Thoughts on Iraq
Right now, many left-wing bloggers are calling for a withdrawal from Iraq. There are some compelling arguments for this. The probability of us attaining our "goal" of creating a liberal democracy in Iraq, or even any semblance of an Iraqi Republic, are essentially null. Meanwhile, as the resistance movement keeps gaining ground, Iraq is becoming increasingly ungovernable and dangerous for our troops. These attacks are getting increasingly deadly and bold. Despite the President's rhetoric, acts of desperation
do not include attempts on Wolfowitz's life
But should we back out? I'm reluctant to say so.
So an Iraqi democracy is unlikely, to say the least. What should be our strategic aim in Iraq? I would say we have a vested interest in regional stability, for reasons I believe are self-evident. If for no other reason, the proximity Iraq has to Turkey should be enough for us to need to keep the region stable. Turkey is the link country between Europe and the Arab Peninsula, and therefore is important to diplomatic relations with Islamic nations.
So what's a worst case scenario if we leave Iraq right now? A civil war could ravage the nation. Now, at the risk of over-simplification, I would guess a civil war in Iraq would revolve around three competing groups: Shi'ites, Ba'athists and Kurds. These are the groups that appear to have the greatest political and strategic interest in the area. This lends itself to four essential possibilities:
The first is that the three groups maintain a general balance of power, and thus remain in conflict indefinitely. This would leave Iraq in a chaos similar to Afghanistan. This would have two downsides: the first is it would further damage the international image of the US, and second it would mean Iran would border to the east and west of regions that are suffering a power vacuum, and they may take advantage. The extent that they take advantage may have very little effect, or it may create an international incident. As Iran is the geographic link between the Arab Peninsula and Central Asia, this could have profound effects on the general politics of all Islamic nations.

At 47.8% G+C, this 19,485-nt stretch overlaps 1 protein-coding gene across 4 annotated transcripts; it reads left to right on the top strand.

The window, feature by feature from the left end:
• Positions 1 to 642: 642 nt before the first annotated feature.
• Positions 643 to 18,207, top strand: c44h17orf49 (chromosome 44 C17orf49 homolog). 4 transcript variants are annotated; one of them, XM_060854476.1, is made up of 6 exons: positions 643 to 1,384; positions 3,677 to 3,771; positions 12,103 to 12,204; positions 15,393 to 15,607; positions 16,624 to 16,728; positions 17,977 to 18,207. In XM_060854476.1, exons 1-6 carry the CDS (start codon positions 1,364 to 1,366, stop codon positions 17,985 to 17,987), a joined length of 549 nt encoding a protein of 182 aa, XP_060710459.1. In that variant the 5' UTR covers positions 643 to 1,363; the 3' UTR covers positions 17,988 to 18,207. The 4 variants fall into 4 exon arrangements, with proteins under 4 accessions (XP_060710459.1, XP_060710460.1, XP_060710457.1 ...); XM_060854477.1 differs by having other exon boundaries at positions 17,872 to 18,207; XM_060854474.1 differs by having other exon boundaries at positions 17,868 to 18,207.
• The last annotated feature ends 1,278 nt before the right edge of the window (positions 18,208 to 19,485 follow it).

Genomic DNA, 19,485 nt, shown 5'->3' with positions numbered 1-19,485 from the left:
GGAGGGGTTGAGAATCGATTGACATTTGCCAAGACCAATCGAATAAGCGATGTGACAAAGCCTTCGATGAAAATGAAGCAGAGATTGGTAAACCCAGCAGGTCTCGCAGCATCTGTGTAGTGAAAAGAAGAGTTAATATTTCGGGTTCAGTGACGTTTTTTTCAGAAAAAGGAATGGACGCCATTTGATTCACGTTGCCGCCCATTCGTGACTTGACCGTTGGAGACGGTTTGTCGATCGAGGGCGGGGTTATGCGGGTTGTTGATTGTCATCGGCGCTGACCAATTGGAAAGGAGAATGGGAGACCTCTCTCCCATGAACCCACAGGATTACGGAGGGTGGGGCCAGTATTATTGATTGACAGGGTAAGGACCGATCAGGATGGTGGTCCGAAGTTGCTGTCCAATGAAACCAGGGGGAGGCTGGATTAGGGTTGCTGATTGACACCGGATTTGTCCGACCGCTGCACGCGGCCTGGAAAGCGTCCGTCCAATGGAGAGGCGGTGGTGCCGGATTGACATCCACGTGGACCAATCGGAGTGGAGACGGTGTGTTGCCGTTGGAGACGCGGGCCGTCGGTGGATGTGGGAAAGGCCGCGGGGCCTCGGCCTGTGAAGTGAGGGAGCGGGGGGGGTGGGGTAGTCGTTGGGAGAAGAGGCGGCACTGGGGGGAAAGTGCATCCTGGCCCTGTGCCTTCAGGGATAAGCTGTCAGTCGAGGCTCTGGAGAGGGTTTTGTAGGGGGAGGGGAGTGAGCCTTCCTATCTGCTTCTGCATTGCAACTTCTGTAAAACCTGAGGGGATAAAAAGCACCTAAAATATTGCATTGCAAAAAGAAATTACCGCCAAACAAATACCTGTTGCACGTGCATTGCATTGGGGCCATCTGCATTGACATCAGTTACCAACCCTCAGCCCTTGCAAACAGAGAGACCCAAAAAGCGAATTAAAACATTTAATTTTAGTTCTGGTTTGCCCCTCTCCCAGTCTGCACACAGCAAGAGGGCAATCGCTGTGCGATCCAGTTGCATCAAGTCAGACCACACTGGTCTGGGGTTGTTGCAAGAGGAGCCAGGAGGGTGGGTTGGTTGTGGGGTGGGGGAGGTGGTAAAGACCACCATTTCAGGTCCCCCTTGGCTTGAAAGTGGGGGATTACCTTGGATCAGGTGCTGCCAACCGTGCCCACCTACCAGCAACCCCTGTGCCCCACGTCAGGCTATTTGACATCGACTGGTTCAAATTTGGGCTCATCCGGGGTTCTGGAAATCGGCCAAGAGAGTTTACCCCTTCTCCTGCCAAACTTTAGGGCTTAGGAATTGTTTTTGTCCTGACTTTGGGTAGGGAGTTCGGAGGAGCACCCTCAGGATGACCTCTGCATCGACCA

The second and third possibilities are essentially similar, that the Shi'ites take control, and would thus form an alliance with the fundamentalists in Iran, or the Ba'athists take control, leaving us where we began before the invasion of Iraq, only with more anger against the United States. As bad as these possibilities may be, I don't think they're as bad as the fourth possibility, that the Kurds gain the upper hand.
Why would this fourth possibility be detrimental? Simple, Iran and Turkey have a vested interest in keeping the Kurds down in their respective countries. A Kurdish controlled Iraq could help stir Kurdish revolution in Iran and Turkey. As such, if the Kurds seem like they're in a position to take Iraq, we'll likely see Iran and Turkey getting involved. Iran would definitely not take the side of the Ba'athists, so they would give they're support to the Shi'ites. Then the question would be, do the Turks trust the Iranians enough to band with them to accomplish they're common goal and thus also give support to the Shi'ites? Or do they distrust the Iranians so much they would give support to the Ba'athists?
The second possibility above would mean the civil war in Iraq would turn into a war between Iran and Turkey. As I said, Turkey is of immense strategic importance to us, and we'd likely have to intervene in Turkey's side if things get too dicey. Once again, I believe it's self-evident why this would be detrimental to our general safety.
So, what should we do? We need an actually international coalition in charge of Iraq. America should divest much of it's power in Iraq to the UN to ensure international support, and hopefully be able to keep the region stable enough so that leaving Iraq wouldn't bring about civil war. I fear the current administration's arrogance will not allow this to occur, though.